"Open, Cneius," he shouted, "it is I, Beric."
The door was opened at once, and he ran forward into the atrium, which was filled with frightened slaves, who burst into cries of terror as, followed by his men, he entered. "Where are you, Cneius?" Beric shouted.
"I am here," the scribe replied from his cubicule, "I will be with you in a moment; it is but a minute since we were awoke by the uproar."
"Be quick!" Beric said, "there is not a moment to be lost.
"Run up to the women's apartments," he said to a slave, "and tell your mistress to hurry down, for that every minute is precious."
Almost immediately Berenice came down the stairs in her disguise as a British boy, and at the same moment Cneius issued from his room.
"Come, Berenice," Beric said, "there is not a moment to be lost; the town is in our hands, and if others of the tribe arrive I might not be able to save you."
Hurrying them from the house he ordered the men to close round them, and then started on his way back. A terrible din was going on all round; yells, shouts, and screams arising from every house. Flames were bursting up at a dozen points. To his great satisfaction Beric reached the point where the Sarci were at work, breaking into the houses, before he encountered any of the other Iceni. The men were too busy to pay any attention to the little group of their own tribesmen; passing through these they were soon at the gate. It already stood open, the bolts having been drawn by those who first entered. Fifty yards from the wall stood the chariot.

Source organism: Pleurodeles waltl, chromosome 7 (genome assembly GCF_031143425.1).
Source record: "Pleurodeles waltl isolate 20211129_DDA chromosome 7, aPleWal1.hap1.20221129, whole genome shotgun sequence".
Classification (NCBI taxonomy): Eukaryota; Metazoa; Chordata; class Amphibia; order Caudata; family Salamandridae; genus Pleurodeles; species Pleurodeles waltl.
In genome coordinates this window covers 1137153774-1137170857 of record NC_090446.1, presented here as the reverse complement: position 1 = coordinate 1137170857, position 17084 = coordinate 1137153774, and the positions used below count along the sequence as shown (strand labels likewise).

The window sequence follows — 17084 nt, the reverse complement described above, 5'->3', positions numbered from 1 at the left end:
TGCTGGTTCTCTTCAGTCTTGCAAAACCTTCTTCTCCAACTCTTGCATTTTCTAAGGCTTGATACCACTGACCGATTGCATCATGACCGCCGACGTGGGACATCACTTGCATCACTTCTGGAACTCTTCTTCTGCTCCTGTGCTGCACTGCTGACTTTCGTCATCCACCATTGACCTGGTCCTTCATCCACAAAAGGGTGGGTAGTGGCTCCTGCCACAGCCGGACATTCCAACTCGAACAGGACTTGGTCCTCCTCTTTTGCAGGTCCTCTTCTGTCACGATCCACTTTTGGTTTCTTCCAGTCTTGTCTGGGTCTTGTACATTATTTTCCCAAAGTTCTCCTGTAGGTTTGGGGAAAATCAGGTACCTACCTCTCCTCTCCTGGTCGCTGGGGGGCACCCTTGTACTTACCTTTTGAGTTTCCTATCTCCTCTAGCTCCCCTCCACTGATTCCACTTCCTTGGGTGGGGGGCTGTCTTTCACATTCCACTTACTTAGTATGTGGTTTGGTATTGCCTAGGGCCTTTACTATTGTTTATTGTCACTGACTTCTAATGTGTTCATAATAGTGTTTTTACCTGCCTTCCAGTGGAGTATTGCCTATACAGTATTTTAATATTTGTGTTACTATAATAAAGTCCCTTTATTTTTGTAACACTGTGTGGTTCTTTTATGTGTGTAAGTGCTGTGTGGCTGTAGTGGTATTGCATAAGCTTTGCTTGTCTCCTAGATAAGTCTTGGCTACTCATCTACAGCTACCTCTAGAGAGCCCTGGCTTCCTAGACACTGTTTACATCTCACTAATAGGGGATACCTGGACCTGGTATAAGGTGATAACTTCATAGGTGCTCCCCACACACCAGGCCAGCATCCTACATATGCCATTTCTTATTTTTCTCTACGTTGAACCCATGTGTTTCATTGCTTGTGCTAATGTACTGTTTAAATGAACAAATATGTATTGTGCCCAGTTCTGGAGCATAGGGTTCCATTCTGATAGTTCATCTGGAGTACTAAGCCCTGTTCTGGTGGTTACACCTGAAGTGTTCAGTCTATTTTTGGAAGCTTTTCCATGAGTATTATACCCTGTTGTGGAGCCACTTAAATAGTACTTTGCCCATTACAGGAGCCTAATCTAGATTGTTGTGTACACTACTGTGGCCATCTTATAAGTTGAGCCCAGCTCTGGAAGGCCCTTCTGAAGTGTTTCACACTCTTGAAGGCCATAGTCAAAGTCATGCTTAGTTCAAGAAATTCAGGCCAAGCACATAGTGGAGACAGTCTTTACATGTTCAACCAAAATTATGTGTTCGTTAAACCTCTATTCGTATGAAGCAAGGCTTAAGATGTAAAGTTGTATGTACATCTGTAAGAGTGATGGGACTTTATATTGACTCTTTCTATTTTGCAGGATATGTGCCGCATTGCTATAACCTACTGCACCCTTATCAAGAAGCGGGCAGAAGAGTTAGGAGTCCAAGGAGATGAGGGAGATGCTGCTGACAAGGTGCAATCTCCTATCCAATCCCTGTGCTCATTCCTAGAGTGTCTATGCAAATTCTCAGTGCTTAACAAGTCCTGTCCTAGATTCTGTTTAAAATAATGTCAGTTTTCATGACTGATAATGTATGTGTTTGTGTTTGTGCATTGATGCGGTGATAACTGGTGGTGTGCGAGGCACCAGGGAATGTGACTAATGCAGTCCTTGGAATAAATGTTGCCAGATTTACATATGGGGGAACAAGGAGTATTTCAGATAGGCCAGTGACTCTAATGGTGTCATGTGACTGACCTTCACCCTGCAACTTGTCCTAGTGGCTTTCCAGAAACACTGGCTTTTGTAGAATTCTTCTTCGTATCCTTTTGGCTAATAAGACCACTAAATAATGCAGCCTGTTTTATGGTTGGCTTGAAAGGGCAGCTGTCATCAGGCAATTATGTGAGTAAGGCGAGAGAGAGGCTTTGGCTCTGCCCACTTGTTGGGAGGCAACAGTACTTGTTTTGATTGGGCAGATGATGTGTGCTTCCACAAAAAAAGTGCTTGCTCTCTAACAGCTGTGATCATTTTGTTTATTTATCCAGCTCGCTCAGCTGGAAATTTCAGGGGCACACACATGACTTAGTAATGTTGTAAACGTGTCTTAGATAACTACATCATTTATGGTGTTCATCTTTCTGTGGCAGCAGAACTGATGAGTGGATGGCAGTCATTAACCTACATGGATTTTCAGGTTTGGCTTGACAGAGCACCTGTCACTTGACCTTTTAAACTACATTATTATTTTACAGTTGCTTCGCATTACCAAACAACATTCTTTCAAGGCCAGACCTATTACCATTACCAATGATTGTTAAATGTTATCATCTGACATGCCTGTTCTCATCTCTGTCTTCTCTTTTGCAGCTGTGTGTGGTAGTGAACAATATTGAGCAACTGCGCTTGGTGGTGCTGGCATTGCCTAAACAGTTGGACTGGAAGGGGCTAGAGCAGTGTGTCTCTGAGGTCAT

"Now you can leave us," Beric said to his followers, "I will rejoin you soon."
Berenice was crying bitterly, horror stricken at the sounds she had heard, though happily she had seen nothing, being closely shut in by the tall forms of her guard.
"Thanks be to the gods that I have saved you, Berenice," Beric said, "and you also, Cneius! Now I must commit you to the care of the driver of the chariot, who is one of my tribesmen. He will take you to a retreat where you will, I trust, be in perfect safety until the troubles are over. His mother has promised to do all in her power for your comfort. You will find one of our huts but a rough abode, but it will at least be a shelter."
"Cannot you come with us, Beric?" the girl sobbed.
"That I cannot do, Berenice. I am a Briton and a chief, and I must be with my tribe. And now I must away. Farewell, Berenice! may your gods and mine watch over you! Farewell, my kind teacher!"
He took off the torque, the collar formed of a number of small metal cords interlaced with each other, the emblem of rank and command, and handed it to the driver. "You will show this, Runoc, to any you meet, for it may be that you will find parties of late comers on the road. This will be a proof that you are journeying on my business and under my orders. Do not stop and let them question you, but drive quickly along, and if they should shout and bid you stop, hold up the torque and shout, 'I travel at speed by my chief's orders.'
"Do you both sit down in the chariot," he said to the others. "Then as you journey rapidly along it will be supposed that you are either wounded or messengers of importance. Farewell!"